analyzed the costs associated with the PE certification requirement and 
evaluated whether the improved environmental performance this 
requirement may achieve justifies the associated costs and other 
compliance burden. Because the emission standards for these various 
equipment (with the exception of the well site pneumatic pump standards 
as discussed later in this notice) will continue to apply during the 
proposed stay of this certification requirement, emission reductions 
from this equipment will continue to be achieved during the stay. For 
the reasons stated above, the EPA believes that it is reasonable to 
stay the requirement for closed vent system certification by 
professional engineer while the EPA evaluates the benefits, as well as 
the cost and other possible compliance burden, associated with this 
requirement.
    In addition to the closed vent system certification requirement, 
there are other issues that we are reconsidering that may further 
complicate a source's ability to comply with the well site pneumatic 
pump standards. Specifically, the 2016 Rule requires certification by a 
professional engineer of technical infeasibility in order for a well 
site pneumatic pump to qualify for an exemption from controlling 
emissions using an existing control or process. The certification 
requirement was included in the 2016 Rule without having been 
previously proposed for notice and comment. Further, the technical 
infeasibility exemption is not available for a well site that is a 
``greenfield'' site, a caveat and term that was also not proposed for 
notice and comment and, as evident from several reconsideration 
petitions, has generated a number of questions and issues.
    As explained above, certification of closed vent systems by a 
professional engineer affects how compliance with various emission 
standards is to be determined. The technical infeasibility exemption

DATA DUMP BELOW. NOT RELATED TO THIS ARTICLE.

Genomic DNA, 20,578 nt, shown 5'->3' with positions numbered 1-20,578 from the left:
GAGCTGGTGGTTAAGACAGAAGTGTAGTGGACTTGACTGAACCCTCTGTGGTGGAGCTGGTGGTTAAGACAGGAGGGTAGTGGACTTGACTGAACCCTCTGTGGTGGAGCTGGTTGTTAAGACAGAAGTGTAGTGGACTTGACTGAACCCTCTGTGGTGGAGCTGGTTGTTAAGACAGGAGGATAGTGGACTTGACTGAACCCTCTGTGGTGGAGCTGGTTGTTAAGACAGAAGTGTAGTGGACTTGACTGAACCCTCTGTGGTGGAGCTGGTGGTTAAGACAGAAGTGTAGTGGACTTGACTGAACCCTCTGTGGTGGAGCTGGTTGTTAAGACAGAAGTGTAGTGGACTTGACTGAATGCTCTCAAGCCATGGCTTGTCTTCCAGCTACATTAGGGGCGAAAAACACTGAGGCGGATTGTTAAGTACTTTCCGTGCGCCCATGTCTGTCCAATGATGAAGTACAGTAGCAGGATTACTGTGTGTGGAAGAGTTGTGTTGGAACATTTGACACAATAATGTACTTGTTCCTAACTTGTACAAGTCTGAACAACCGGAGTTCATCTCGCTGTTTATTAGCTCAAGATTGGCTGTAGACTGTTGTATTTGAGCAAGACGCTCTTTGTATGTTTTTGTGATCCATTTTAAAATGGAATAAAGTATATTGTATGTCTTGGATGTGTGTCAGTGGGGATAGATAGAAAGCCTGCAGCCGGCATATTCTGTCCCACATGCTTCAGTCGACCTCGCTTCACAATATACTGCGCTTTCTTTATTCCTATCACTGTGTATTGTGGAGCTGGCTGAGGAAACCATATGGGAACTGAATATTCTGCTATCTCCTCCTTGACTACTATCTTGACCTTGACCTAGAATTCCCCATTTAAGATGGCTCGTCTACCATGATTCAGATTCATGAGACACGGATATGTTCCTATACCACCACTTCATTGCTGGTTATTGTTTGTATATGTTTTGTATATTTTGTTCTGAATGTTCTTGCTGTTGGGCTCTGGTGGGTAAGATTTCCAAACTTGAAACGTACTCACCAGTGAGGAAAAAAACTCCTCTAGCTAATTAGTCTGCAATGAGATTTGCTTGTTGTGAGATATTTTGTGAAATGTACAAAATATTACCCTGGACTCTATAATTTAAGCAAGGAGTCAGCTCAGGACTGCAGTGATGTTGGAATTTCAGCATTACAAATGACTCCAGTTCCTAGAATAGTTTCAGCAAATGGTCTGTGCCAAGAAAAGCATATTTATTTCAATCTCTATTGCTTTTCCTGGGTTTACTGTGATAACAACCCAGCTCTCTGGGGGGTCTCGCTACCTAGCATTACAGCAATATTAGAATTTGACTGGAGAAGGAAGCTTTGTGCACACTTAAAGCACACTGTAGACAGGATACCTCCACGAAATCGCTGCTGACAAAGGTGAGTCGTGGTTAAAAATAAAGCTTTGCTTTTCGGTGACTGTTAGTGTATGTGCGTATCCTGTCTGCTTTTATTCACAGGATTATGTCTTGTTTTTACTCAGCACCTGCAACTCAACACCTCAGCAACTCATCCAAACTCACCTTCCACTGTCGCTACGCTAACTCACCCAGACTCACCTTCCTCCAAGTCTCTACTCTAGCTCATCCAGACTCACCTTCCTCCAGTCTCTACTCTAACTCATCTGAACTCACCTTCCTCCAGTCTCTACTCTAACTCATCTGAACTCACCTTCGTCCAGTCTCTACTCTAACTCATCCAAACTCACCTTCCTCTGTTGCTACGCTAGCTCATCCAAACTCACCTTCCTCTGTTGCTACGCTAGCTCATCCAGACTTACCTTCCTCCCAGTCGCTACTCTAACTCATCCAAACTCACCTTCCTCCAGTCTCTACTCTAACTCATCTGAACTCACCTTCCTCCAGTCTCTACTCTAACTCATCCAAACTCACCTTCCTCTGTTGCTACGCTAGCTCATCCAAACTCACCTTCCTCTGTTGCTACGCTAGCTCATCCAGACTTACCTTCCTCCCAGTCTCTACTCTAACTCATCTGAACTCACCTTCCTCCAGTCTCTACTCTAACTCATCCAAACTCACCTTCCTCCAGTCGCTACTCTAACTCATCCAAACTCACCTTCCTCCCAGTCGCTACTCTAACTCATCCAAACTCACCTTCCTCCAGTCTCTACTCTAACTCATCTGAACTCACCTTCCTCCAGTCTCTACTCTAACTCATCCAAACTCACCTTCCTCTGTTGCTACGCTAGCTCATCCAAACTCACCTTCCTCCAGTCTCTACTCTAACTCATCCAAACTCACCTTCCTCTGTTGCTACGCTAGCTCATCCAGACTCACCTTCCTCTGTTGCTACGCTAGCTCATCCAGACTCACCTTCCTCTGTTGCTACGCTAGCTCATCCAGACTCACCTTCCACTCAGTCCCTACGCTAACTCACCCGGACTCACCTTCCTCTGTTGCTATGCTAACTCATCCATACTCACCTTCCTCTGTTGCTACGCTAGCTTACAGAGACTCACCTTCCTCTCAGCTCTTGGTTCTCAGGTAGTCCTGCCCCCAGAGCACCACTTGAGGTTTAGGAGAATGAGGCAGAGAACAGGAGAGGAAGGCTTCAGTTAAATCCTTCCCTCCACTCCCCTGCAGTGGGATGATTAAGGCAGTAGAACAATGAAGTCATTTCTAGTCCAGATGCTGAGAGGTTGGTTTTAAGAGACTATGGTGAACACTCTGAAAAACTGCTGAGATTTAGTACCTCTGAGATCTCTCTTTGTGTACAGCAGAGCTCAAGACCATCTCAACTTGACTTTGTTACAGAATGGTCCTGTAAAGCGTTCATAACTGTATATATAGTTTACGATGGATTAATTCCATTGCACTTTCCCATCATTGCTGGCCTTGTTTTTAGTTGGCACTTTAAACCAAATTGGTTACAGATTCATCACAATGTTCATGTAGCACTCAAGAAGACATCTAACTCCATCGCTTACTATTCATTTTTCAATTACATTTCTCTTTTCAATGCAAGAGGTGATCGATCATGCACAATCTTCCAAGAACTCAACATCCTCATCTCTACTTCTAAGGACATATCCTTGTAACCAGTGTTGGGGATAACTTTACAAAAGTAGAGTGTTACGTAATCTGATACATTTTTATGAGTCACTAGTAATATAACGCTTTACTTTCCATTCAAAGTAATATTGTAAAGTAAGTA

and the associated certification by professional engineer requirement, 
as well as the ``greenfield'' issues described above, dictate whether a 
source must comply with the emission reduction requirement for well 
site pneumatic pumps. These requirements and their associated issues 
directly impact the ability of a wide range of

[[Page 27648]]

sources, in particular well site pneumatic pumps, to achieve and show 
compliance with their applicable standards. Therefore, the EPA believes 
it is reasonable to stay these requirements pending reconsideration.
    The EPA is proposing to stay the fugitive emissions requirements, 
the well site pneumatic pump standards, and the requirements for 
certification by professional engineer for 2 years. As described above, 
these three requirements entail a wide range of technically complex 
issues. For example, the AMEL provisions involve determining 
equivalency with the fugitive emissions requirements, and the low 
production well site exemption requires determining the factors that 
correlate to fugitive emissions. Further, based on the great interest 
expressed by stakeholders (including states, industry, and 
manufacturers of emerging monitoring technology), in particular on the 
AMEL,\6\ the EPA anticipates receiving a large amount of information 
during the reconsideration proceeding. Also, during the reconsideration 
proceeding the EPA intends to request comment on the cost and other 
compliance burden, among other relevant information, associated with 
the requirement for certification by a professional engineer. In light 
of the above, the EPA believes that two years would provide sufficient 
time to review available information and propose, take public comment,